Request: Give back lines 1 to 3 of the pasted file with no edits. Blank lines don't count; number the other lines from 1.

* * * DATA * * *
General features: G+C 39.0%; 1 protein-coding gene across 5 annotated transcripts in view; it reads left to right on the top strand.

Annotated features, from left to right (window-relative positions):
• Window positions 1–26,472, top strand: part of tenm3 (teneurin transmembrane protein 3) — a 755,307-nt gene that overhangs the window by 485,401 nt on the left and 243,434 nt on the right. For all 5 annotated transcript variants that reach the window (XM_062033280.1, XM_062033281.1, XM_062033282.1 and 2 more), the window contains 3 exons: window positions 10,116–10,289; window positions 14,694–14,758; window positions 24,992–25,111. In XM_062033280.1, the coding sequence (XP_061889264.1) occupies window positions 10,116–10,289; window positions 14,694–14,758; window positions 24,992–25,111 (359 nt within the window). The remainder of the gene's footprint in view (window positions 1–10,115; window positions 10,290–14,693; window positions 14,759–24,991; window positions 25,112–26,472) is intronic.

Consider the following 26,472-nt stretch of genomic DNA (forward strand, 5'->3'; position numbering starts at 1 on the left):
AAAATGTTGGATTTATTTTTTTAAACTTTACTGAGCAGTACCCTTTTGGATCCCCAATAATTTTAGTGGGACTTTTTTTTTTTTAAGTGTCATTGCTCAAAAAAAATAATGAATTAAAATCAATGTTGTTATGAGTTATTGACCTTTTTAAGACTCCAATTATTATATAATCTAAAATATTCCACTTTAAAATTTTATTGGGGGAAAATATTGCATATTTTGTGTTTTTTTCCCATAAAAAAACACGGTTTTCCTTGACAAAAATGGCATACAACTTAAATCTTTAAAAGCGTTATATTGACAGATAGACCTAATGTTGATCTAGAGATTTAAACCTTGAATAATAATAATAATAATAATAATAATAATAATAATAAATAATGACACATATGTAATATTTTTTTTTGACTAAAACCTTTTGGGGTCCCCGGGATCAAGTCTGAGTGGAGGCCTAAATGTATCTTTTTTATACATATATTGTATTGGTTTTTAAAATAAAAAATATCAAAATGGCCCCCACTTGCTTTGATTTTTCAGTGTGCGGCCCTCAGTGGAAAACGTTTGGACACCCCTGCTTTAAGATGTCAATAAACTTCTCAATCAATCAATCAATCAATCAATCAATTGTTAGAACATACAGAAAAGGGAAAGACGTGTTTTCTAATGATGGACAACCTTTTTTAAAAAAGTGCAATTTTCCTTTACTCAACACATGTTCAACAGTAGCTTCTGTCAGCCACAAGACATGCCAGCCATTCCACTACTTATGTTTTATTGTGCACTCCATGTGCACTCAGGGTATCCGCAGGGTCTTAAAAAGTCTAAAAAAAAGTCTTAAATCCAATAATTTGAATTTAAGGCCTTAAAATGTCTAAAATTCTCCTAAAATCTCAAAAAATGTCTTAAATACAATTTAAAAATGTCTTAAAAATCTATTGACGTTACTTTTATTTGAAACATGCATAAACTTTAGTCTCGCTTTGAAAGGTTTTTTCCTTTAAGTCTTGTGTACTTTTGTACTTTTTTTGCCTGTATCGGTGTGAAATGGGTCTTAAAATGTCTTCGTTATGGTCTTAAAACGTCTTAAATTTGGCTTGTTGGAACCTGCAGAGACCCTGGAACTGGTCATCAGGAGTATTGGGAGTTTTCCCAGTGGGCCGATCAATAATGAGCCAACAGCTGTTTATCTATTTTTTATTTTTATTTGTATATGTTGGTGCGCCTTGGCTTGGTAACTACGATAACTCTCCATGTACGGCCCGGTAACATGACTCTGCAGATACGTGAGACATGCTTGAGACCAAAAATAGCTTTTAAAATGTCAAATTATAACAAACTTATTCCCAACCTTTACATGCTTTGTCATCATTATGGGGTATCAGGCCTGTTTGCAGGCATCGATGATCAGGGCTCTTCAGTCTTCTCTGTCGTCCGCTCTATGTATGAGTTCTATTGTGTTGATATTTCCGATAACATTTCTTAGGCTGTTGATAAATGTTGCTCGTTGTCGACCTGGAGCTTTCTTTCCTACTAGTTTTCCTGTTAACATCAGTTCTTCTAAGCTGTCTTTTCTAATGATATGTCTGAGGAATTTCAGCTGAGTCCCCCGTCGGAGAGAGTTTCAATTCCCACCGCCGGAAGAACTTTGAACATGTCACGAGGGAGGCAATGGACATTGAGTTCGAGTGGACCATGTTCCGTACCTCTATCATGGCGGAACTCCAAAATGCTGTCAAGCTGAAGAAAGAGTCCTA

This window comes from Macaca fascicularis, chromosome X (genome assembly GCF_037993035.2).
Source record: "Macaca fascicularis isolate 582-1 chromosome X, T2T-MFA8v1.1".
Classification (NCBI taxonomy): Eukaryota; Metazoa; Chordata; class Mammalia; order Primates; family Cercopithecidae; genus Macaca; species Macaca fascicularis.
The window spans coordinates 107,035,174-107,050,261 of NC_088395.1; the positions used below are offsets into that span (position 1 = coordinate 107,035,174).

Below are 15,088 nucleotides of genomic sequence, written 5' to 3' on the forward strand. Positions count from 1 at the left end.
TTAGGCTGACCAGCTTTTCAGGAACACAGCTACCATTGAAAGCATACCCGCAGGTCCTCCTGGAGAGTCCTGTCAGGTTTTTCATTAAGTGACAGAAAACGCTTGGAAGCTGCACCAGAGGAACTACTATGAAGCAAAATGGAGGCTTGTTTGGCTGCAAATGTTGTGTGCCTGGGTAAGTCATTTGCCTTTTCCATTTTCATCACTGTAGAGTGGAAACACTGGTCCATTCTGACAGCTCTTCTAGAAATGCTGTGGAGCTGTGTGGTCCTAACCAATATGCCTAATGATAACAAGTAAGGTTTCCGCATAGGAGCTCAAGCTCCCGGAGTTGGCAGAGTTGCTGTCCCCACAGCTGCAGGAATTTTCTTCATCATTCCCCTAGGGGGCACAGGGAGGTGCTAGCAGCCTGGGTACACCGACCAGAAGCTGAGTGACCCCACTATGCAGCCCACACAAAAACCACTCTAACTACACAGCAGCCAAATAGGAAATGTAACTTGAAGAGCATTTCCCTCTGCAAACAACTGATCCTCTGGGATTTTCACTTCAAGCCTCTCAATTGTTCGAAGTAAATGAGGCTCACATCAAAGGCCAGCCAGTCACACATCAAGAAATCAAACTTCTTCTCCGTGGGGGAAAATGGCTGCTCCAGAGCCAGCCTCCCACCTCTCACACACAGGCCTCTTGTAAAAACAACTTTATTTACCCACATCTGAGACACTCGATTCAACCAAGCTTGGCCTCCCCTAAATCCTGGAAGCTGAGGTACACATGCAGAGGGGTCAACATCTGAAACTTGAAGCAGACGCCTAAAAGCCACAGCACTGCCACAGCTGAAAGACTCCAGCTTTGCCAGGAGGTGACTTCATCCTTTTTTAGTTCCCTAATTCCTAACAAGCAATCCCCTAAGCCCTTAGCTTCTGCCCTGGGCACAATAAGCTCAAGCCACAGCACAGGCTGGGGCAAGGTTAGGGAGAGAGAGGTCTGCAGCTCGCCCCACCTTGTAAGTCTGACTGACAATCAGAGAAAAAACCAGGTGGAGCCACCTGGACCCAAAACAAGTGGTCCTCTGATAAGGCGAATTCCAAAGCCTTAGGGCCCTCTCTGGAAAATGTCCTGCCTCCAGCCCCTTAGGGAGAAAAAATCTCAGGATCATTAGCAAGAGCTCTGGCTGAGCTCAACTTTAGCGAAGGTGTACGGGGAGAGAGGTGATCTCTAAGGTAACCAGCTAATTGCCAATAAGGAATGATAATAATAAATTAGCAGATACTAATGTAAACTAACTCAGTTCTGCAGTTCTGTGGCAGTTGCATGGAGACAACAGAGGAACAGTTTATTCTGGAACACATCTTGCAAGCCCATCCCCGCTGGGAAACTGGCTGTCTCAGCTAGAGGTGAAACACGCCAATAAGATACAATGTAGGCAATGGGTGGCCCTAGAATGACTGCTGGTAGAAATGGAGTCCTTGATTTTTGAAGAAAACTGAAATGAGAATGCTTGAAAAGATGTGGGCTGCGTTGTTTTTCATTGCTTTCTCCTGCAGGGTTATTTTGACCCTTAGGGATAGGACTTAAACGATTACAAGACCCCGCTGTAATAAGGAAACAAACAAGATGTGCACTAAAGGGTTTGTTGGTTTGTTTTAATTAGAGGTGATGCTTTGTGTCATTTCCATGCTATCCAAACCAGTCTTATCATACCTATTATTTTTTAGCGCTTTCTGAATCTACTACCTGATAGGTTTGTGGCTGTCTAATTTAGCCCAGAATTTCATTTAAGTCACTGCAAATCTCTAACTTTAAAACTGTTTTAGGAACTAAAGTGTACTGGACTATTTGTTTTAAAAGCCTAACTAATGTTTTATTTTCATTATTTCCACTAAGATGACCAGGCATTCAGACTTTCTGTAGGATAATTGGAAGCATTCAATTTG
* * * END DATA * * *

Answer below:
General features: G+C 39.0%; 1 protein-coding gene across 5 annotated transcripts in view; it reads left to right on the top strand.

Annotated features, from left to right (window-relative positions):
• Window positions 1–26,472, top strand: part of tenm3 (teneurin transmembrane protein 3) — a 755,307-nt gene that overhangs the window by 485,401 nt on the left and 243,434 nt on the right. For all 5 annotated transcript variants that reach the window (XM_062033280.1, XM_062033281.1, XM_062033282.1 and 2 more), the window contains 3 exons: window positions 10,116–10,289; window positions 14,694–14,758; window positions 24,992–25,111. In XM_062033280.1, the coding sequence (XP_061889264.1) occupies window positions 10,116–10,289; window positions 14,694–14,758; window positions 24,992–25,111 (359 nt within the window). The remainder of the gene's footprint in view (window positions 1–10,115; window positions 10,290–14,693; window positions 14,759–24,991; window positions 25,112–26,472) is intronic.